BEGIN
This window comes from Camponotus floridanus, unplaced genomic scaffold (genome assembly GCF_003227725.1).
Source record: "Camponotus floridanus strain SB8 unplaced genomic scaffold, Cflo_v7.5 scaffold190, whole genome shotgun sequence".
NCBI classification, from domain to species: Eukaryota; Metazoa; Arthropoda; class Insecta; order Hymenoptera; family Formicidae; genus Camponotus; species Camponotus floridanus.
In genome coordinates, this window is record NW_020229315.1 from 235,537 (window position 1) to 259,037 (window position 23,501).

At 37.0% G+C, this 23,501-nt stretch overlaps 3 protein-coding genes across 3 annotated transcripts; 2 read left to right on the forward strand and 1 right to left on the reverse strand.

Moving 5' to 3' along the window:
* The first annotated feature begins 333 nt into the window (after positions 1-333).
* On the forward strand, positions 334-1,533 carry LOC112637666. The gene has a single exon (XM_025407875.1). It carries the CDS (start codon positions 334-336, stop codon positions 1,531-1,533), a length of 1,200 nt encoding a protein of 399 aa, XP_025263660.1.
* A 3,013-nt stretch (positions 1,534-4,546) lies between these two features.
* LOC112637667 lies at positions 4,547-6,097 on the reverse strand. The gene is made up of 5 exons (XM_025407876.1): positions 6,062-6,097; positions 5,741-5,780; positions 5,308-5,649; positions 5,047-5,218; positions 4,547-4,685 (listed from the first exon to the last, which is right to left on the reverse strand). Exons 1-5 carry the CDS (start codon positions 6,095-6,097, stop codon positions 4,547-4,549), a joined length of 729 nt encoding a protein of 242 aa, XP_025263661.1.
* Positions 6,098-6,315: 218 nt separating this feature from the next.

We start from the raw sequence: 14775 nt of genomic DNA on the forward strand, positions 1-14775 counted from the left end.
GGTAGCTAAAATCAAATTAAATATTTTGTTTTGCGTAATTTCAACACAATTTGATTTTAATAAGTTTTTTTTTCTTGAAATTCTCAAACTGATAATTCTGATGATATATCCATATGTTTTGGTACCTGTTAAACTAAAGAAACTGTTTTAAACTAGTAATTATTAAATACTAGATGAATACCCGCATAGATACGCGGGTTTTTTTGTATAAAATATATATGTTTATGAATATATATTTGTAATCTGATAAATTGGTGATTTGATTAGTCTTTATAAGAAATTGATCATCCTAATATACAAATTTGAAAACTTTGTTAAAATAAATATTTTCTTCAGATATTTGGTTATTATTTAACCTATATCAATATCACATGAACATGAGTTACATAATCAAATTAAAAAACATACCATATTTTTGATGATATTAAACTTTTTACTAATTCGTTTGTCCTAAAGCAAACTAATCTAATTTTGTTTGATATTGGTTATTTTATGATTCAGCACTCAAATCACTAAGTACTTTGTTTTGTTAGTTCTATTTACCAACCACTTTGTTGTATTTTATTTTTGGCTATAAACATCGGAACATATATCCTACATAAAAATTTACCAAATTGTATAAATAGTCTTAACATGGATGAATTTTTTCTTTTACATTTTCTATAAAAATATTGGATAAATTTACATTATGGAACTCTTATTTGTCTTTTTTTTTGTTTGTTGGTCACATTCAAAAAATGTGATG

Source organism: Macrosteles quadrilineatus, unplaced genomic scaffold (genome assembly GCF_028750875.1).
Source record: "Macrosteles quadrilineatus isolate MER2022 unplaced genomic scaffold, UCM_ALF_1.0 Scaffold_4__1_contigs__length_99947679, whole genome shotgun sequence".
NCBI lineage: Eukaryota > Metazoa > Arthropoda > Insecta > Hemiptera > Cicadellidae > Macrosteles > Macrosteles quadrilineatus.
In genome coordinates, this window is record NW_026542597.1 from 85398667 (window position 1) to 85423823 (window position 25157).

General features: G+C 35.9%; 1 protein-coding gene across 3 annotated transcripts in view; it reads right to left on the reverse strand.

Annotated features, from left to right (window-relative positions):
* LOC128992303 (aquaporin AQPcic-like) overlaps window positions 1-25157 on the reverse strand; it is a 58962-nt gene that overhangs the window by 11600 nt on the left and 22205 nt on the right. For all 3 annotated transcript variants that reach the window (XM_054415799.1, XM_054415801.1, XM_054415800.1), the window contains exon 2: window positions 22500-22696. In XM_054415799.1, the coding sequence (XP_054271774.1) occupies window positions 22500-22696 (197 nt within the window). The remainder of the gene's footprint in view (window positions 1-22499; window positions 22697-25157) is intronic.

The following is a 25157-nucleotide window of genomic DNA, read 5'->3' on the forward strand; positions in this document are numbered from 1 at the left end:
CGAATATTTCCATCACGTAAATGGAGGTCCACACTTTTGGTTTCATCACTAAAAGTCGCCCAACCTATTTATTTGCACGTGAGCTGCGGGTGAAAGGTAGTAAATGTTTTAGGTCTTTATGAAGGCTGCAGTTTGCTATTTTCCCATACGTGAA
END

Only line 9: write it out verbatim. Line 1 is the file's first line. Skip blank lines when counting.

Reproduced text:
* A 3,013-nt stretch (positions 1,534-4,546) lies between these two features.